Making PDF documents from (La)TeX

There are three general routes to PDF output: Adobe's original “distillation” route (via PostScript output), direct conversion of a DVI file, and the use of a direct TeX-like PDF generator such as pdfTeX.

For simple documents (with no hyper-references), you can either

  • process the document in the normal way, produce PostScript output and distill it;
  • (on a Windows or Macintosh machine with appropriate tools installed) pass the output through a PDFwriter in place of a printer driver. This route is only appropriate for simple documents: PDF writers cannot create hyperlinks;
  • process the document with “vanilla” LaTeX and generate PDF direct from the DVI using dvipdfm/dvipdfmx; or
  • process the document direct to PDF with pdfTeX, LuaTeX, or XeTeX.

To translate all the LaTeX cross-referencing into Acrobat links, you need a LaTeX package to redefine the internal commands. There are two of these for LaTeX, both capable of conforming to the HyperTeX specification: Heiko Oberdiek's hyperref, and Michael Mehlich's hyper. (In practice, almost everyone uses hyperref; hyper hasn't been updated since 2000.) Hyperref can often determine how it should generate hypertext from its environment, but there is a wide set of configuration options you can give via \usepackage. The package can operate using pdfTeX primitives, the hyperTeX \specials, or DVI driver-specific \special commands. Both dvips and Y&Y's DVIPSONE can translate the DVI with these \special commands into PostScript acceptable to Distiller, and dvipdfm and dvipdfmx have \special commands of their own.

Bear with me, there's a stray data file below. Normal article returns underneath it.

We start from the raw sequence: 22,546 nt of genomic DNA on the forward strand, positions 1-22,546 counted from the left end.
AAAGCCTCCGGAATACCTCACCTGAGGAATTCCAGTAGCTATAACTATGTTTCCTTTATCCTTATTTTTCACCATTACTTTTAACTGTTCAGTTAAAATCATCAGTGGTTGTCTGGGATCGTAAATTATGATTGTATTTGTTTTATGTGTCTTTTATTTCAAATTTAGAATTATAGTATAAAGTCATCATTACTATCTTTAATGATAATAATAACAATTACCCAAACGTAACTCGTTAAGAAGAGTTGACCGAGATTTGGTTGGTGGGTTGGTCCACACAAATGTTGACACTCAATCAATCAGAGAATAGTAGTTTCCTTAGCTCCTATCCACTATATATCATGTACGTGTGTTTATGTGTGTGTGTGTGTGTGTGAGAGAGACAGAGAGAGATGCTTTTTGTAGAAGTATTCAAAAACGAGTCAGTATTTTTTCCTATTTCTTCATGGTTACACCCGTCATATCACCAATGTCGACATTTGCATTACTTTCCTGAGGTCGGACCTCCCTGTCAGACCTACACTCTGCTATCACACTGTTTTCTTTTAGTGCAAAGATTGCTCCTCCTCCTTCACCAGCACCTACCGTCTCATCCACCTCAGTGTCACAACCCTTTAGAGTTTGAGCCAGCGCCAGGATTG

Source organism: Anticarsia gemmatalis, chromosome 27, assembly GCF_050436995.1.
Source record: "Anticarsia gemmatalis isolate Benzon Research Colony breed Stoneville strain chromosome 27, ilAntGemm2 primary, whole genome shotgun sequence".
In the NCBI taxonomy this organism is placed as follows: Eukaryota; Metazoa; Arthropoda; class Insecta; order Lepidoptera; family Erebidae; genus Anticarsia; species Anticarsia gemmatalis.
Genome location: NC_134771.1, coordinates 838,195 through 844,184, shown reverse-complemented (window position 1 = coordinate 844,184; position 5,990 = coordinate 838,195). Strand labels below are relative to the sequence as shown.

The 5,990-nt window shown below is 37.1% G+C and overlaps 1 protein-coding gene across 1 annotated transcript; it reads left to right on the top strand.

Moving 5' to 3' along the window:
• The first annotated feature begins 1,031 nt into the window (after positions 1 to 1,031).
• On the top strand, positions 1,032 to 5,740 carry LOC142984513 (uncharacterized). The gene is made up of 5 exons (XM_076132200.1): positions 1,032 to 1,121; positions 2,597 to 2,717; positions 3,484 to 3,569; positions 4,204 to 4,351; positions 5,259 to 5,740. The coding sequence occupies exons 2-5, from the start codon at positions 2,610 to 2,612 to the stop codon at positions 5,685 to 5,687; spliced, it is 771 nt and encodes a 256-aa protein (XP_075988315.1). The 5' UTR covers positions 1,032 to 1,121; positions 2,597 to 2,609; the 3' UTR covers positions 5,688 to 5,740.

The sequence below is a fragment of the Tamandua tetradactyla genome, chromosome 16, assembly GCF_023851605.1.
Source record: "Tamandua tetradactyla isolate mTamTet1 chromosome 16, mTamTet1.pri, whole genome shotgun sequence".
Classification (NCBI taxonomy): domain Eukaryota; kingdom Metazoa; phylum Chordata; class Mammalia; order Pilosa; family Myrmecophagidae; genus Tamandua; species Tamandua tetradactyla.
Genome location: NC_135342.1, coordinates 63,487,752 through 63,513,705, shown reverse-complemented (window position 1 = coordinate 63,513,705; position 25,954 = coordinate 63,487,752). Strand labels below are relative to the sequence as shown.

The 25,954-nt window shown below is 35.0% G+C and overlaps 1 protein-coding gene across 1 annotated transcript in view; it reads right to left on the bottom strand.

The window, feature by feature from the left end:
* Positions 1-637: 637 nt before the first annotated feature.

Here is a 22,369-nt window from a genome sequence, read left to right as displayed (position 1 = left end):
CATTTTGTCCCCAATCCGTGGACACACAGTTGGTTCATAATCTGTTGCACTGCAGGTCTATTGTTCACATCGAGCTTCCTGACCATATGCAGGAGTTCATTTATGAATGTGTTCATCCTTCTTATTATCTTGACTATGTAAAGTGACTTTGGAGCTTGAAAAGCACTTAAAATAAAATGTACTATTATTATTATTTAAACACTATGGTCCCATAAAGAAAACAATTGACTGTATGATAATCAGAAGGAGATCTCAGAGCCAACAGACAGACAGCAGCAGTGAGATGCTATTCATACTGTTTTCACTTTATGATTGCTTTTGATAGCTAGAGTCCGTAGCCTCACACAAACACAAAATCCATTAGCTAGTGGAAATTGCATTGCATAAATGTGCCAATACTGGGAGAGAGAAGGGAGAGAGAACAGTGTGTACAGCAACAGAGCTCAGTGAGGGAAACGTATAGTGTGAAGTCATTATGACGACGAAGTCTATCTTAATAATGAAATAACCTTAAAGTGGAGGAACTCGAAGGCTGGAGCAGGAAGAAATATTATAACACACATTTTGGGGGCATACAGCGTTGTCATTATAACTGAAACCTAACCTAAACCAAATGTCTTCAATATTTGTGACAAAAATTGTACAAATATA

If you use Plain TeX, the Eplain macros can help you create PDF documents with hyper-references. It can operate using pdfTeX primitives, or \special commands for the dvipdfm/dvipdfmx DVI drivers.

While there is no free implementation of all of Adobe Distiller's functionality, any but the implausibly old versions of Ghostscript provide pretty reliable distillation (but beware of the problems with “dvips” output for distillation).

For viewing (and printing) the resulting files, Adobe's Acrobat Reader is available for a fair range of platforms; for those for which Adobe's reader is unavailable, remotely current versions of Ghostscript combined with gv or gsview can display and print PDF files, as can xpdf.

In some circumstances, a ghostscript-based viewer application is actually preferable to Acrobat Reader. For example, on Windows Acrobat Reader locks the pdf file it's displaying: this makes the traditional (and highly effective) (La)TeX development cycle of “Edit$\rightarrow$Process$\rightarrow$Preview” become rather clumsy — gsview doesn't make the same mistake.

Source: Making PDF documents from (La)TeX

5_fichiers/pdf/produire_un_fichier_pdf_a_partir_d_un_document_latex2.txt · Dernière modification : 2021/09/12 20:13 de jejust
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